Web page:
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The botnet of tens of thousands of infected computers allegedly under the control of Russian Pyotr Levashov was used for malicious activities, including harvesting log-in credentials, distributing hundreds of millions of spam emails and installing ransomware and other malicious software.
The disruption and takedown of the botnet follows two previous attempts in September 2011 and March 2012 by private industry groups.
Levashov was arrested in Spain under a US international arrest warrant and is also suspected of being involved in hacking attacks linked to alleged interference in the 2016 US presidential election by hacking Democratic Party emails, according to Reuters.
But the AFP news agency has quoted a source in Washington as saying that Levashov’s detention “not tied to anything involving allegations of Russian interference with the US election”.
The US does not have an extradition agreement with Russia and typically waits for suspected Russian criminals to travel to countries where US extradition agreements exist to issue arrest warrants.
A Spanish court will hear whether Levashov can be extradited to the US for trial, reports the BBC.
A previously sealed search warrant application reveals that US prosecutors tied Levashov to Kelihos because he used the same IP address to operate Kelihos and to access his firstname.lastname@example.org e-mail account. Levashov is believed to have operated Kelihos since 2010.
The e-mail address and IP addresses were also associated with multiple online accounts in Levashov’s name, including Apple iCloud and Google Gmail accounts.
A previously sealed criminal complaint against Levashov also reveals that he has been charged with fraud and unauthorised interception of electronic communications.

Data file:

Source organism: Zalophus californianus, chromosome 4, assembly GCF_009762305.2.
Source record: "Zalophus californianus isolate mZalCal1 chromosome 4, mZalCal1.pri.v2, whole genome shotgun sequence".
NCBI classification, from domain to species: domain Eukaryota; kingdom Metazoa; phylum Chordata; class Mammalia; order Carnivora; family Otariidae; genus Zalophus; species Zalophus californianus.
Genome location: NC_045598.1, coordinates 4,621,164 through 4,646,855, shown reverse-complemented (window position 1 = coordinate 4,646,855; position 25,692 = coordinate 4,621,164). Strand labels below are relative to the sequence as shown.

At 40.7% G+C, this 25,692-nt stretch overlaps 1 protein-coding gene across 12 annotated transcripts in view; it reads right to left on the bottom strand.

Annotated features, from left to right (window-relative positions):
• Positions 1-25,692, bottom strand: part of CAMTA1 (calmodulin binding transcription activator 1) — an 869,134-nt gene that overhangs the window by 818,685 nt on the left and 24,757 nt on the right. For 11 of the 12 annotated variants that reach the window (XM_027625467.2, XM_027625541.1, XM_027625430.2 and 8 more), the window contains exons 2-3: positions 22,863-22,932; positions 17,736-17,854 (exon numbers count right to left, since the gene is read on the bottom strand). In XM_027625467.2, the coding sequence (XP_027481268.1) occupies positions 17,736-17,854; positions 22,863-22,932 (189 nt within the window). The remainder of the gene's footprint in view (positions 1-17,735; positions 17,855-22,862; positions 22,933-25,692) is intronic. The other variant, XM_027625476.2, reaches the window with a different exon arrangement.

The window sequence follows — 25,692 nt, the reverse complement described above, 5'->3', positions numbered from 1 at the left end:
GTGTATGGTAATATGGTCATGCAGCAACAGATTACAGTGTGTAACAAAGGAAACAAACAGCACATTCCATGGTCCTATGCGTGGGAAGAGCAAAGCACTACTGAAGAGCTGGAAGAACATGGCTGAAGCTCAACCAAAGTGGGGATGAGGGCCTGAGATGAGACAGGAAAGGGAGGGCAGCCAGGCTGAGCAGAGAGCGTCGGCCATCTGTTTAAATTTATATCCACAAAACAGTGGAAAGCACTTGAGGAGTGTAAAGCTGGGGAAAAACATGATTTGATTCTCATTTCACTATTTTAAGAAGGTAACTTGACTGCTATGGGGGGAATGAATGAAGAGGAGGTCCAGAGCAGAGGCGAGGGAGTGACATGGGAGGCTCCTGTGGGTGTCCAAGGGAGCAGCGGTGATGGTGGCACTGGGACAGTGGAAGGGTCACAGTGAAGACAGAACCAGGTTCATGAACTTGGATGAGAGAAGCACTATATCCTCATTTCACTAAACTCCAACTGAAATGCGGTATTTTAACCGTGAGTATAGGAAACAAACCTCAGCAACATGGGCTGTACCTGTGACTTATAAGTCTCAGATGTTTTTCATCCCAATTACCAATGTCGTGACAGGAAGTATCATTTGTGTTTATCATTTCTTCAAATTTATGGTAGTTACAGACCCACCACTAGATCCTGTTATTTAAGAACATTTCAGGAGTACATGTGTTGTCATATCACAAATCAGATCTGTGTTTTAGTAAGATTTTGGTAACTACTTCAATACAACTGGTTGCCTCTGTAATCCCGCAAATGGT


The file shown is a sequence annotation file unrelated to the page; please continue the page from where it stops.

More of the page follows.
Read more about botnets
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- In this episode of SearchSecurity’s Risk & Repeat podcast, editors discuss the newest developments around IoT botnets and the threats they pose to users, devices and enterprises.
Levashov reportedly used the aliases Peter Severa and Peter of the North and, according to investigative security journalist Brian Krebs, “there is ample evidence” that he is also the cyber criminal behind the Waledac spam botnet.
In 2009, Levashov was charged with operating the notorious “Storm” botnet, Kelihos’ predecessor. According to anti-spam organisation Spamhaus, Levashov is listed as one of the World’s 10 Worst Spammers and “one of the longest operating criminal spam-lords on the internet”.
“The ability of botnets such as Kelihos to be weaponised quickly for vast and varied types of harms is a dangerous and deep threat to all Americans, driving at the core of how we communicate, network, earn a living and live our everyday lives,” said acting assistant attorney general Kenneth Blanco.
“Our success in disrupting the Kelihos botnet was the result of strong co-operation between private industry experts and law enforcement, and the use of innovative legal and technical tactics,” he said.